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You are here:Home>>Strategic Research & Analysis>>Nigeria’s Igbo Jews
Sunday, 25 August 2013 23:02

Nigeria’s Igbo Jews

Written by Shai Afsai
Political science professor William Miles with a Bar Mitzvah boy and an officiant in Nigeria. - Photo: Northeastern University Political science professor William Miles with a Bar Mitzvah boy and an officiant in Nigeria. - Photo: Northeastern University

 

The Igbo, whose traditional homeland — Igboland — is in the southeastern portion of the country, are Nigeria’s largest ethnic group. Most are Christian, but many Igbo, even while practicing Christianity, nonetheless consider themselves Jewish.


In the past few decades, several thousand Igbo have taken this self-identification a step further and embraced Judaism, which they see as their lost heritage. The phenomenon of Igbo identification with Jews dates to the 18th century, following the Igbo’s encounter with Christian missionaries and their introduction to the Bible, in which they found similarities between Igbo customs and those of the ancient Hebrews.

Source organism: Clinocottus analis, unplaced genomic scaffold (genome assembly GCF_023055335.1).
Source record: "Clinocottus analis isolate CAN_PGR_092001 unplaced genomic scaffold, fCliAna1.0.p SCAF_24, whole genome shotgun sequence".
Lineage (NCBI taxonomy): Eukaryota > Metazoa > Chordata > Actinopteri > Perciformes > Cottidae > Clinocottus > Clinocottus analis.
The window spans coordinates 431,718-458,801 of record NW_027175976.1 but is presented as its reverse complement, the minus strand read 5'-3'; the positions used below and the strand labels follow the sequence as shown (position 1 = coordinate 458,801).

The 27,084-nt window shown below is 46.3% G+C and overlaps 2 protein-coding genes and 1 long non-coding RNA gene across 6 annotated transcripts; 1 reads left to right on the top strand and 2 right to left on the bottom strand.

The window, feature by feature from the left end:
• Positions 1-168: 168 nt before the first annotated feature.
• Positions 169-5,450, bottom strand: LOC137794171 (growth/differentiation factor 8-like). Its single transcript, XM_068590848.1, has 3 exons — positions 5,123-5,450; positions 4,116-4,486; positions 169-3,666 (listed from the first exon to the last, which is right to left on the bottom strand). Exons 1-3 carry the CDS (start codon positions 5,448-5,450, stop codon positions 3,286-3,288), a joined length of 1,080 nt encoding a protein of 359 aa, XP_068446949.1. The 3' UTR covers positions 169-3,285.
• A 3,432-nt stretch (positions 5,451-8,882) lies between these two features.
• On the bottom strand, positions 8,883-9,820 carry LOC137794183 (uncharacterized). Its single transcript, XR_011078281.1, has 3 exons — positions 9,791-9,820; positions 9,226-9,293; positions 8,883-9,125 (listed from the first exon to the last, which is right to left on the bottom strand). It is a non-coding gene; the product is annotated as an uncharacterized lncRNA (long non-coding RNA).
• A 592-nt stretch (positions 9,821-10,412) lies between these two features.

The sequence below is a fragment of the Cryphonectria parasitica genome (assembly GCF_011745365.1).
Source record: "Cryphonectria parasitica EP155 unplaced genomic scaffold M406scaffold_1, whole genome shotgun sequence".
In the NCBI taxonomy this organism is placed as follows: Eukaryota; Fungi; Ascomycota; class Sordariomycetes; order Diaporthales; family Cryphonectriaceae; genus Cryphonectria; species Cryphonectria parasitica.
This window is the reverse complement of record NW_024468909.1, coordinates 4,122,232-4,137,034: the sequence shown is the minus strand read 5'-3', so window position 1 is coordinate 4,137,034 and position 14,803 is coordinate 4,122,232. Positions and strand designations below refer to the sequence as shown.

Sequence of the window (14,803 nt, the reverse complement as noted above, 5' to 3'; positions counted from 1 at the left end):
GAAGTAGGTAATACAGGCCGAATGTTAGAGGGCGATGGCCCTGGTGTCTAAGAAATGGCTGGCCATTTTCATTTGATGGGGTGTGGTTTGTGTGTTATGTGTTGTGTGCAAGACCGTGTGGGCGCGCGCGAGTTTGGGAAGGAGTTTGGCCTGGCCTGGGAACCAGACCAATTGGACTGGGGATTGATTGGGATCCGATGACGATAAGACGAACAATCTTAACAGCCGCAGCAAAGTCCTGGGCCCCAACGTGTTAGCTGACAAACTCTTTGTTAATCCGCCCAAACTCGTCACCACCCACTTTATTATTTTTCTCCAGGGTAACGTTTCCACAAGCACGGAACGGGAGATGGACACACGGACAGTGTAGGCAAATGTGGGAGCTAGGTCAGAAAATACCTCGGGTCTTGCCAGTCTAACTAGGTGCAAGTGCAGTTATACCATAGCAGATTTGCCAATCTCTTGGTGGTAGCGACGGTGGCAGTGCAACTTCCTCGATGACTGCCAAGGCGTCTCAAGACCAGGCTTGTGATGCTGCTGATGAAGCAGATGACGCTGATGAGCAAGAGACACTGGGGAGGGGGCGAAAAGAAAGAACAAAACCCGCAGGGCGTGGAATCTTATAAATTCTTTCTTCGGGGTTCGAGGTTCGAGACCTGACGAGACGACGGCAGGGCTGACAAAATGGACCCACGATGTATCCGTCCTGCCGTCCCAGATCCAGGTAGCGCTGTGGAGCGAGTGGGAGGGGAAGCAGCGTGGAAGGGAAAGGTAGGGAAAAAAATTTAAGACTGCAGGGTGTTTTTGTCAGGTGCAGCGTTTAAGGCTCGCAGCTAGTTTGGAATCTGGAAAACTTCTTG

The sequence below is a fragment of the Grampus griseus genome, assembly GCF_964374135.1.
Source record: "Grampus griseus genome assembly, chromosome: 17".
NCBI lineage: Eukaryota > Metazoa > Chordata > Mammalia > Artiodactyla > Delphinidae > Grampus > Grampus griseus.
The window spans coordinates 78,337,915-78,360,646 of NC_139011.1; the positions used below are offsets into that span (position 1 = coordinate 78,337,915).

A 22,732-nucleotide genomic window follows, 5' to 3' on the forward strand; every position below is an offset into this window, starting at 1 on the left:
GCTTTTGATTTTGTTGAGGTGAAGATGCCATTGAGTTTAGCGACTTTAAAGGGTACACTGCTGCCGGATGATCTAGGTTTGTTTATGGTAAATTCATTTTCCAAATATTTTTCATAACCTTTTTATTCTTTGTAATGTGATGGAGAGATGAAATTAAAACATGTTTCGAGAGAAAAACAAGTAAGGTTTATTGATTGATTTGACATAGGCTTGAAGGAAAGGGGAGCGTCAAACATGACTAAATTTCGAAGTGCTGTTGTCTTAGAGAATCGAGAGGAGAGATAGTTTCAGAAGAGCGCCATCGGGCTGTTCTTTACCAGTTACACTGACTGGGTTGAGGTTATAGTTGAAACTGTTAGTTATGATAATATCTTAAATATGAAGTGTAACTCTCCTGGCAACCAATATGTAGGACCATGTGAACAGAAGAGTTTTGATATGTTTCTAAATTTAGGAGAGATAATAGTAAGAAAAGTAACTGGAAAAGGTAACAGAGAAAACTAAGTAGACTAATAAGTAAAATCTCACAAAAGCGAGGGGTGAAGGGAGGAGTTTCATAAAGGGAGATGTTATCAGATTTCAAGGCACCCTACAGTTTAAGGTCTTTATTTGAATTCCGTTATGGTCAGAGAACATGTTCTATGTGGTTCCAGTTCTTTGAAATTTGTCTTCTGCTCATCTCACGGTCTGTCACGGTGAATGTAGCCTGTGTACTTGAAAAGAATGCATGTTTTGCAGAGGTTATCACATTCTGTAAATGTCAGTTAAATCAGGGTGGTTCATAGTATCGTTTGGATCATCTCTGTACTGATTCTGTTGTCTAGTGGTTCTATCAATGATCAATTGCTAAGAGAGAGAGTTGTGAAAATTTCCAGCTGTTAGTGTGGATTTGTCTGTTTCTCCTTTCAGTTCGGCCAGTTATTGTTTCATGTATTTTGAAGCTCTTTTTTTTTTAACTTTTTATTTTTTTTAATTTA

Some Igbo, such as the 18th-century writer Equiano Olaudah, concluded “that the one people had sprung from the other,” an opinion shared by the worshipers at Tikvat Israel. Earlier this year, Nwafor invited me to Abuja to celebrate the annual Purim holiday — the Jewish Festival of Lots, based on the biblical Book of Esther — as well as to learn more about Nigerian Jewry.

 

Upon exiting Abuja’s air-conditionless airport terminal, I was met by Nwafor, who was wearing a blue and white Tikvat Israel T-shirt. A waiting car took us to Kubwa, the neighborhood where Nwafor and his wife, Amaka, live with their children. For the next week I was their guest, and as my host, Nwafor never left my side, accompanying me on all my trips to homes, synagogues and sites in Abuja. Among the many vis

 

Read more at: http://www.jewishpress.com/indepth/opinions/nigerias-igbo-jews/2013/08/25/

Last modified on Sunday, 25 August 2013 23:06

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